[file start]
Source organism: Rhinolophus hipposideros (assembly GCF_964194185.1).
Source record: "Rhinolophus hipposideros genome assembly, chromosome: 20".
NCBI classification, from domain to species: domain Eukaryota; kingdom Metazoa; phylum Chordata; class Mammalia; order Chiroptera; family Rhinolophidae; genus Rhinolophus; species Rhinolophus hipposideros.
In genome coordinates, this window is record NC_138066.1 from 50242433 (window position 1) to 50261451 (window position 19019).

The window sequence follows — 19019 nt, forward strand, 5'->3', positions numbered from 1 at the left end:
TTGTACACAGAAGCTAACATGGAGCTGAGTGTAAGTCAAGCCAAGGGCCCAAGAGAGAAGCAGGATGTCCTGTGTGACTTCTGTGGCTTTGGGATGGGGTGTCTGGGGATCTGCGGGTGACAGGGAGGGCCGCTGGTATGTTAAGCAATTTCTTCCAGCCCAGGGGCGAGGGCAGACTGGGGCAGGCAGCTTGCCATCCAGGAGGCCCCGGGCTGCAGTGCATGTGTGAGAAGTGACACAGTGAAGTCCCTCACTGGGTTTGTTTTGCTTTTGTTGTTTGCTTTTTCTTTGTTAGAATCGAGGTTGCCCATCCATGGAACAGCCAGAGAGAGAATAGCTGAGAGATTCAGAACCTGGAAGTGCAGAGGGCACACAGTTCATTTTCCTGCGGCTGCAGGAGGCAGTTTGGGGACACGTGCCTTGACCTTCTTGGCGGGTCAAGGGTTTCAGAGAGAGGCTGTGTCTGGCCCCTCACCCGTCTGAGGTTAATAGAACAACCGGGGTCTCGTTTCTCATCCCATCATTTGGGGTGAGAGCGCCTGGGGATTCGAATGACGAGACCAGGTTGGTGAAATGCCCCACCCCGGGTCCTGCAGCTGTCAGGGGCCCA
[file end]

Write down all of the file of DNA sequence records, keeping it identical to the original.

Source organism: Rhinolophus hipposideros (assembly GCF_964194185.1).
Source record: "Rhinolophus hipposideros genome assembly, chromosome: 20".
NCBI classification, from domain to species: domain Eukaryota; kingdom Metazoa; phylum Chordata; class Mammalia; order Chiroptera; family Rhinolophidae; genus Rhinolophus; species Rhinolophus hipposideros.
In genome coordinates, this window is record NC_138066.1 from 50242433 (window position 1) to 50261451 (window position 19019).

The window sequence follows — 19019 nt, forward strand, 5'->3', positions numbered from 1 at the left end:
TTGTACACAGAAGCTAACATGGAGCTGAGTGTAAGTCAAGCCAAGGGCCCAAGAGAGAAGCAGGATGTCCTGTGTGACTTCTGTGGCTTTGGGATGGGGTGTCTGGGGATCTGCGGGTGACAGGGAGGGCCGCTGGTATGTTAAGCAATTTCTTCCAGCCCAGGGGCGAGGGCAGACTGGGGCAGGCAGCTTGCCATCCAGGAGGCCCCGGGCTGCAGTGCATGTGTGAGAAGTGACACAGTGAAGTCCCTCACTGGGTTTGTTTTGCTTTTGTTGTTTGCTTTTTCTTTGTTAGAATCGAGGTTGCCCATCCATGGAACAGCCAGAGAGAGAATAGCTGAGAGATTCAGAACCTGGAAGTGCAGAGGGCACACAGTTCATTTTCCTGCGGCTGCAGGAGGCAGTTTGGGGACACGTGCCTTGACCTTCTTGGCGGGTCAAGGGTTTCAGAGAGAGGCTGTGTCTGGCCCCTCACCCGTCTGAGGTTAATAGAACAACCGGGGTCTCGTTTCTCATCCCATCATTTGGGGTGAGAGCGCCTGGGGATTCGAATGACGAGACCAGGTTGGTGAAATGCCCCACCCCGGGTCCTGCAGCTGTCAGGGGCCCA